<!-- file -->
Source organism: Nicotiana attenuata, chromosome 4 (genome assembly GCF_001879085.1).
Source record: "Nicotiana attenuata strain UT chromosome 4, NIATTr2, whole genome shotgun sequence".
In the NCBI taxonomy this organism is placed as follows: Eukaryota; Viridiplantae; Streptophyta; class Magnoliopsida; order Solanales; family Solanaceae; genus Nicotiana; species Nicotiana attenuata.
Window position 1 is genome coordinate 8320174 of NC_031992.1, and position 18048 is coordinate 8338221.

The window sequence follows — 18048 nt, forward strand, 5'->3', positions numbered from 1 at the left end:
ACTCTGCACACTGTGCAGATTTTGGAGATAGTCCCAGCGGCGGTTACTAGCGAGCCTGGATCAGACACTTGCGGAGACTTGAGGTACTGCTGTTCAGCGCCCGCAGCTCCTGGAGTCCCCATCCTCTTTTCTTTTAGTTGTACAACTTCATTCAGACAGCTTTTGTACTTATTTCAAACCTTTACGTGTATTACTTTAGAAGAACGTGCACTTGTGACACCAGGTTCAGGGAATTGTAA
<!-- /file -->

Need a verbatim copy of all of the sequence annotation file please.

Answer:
Source organism: Nicotiana attenuata, chromosome 4 (genome assembly GCF_001879085.1).
Source record: "Nicotiana attenuata strain UT chromosome 4, NIATTr2, whole genome shotgun sequence".
In the NCBI taxonomy this organism is placed as follows: Eukaryota; Viridiplantae; Streptophyta; class Magnoliopsida; order Solanales; family Solanaceae; genus Nicotiana; species Nicotiana attenuata.
Window position 1 is genome coordinate 8320174 of NC_031992.1, and position 18048 is coordinate 8338221.

The window sequence follows — 18048 nt, forward strand, 5'->3', positions numbered from 1 at the left end:
ACTCTGCACACTGTGCAGATTTTGGAGATAGTCCCAGCGGCGGTTACTAGCGAGCCTGGATCAGACACTTGCGGAGACTTGAGGTACTGCTGTTCAGCGCCCGCAGCTCCTGGAGTCCCCATCCTCTTTTCTTTTAGTTGTACAACTTCATTCAGACAGCTTTTGTACTTATTTCAAACCTTTACGTGTATTACTTTAGAAGAACGTGCACTTGTGACACCAGGTTCAGGGAATTGTAA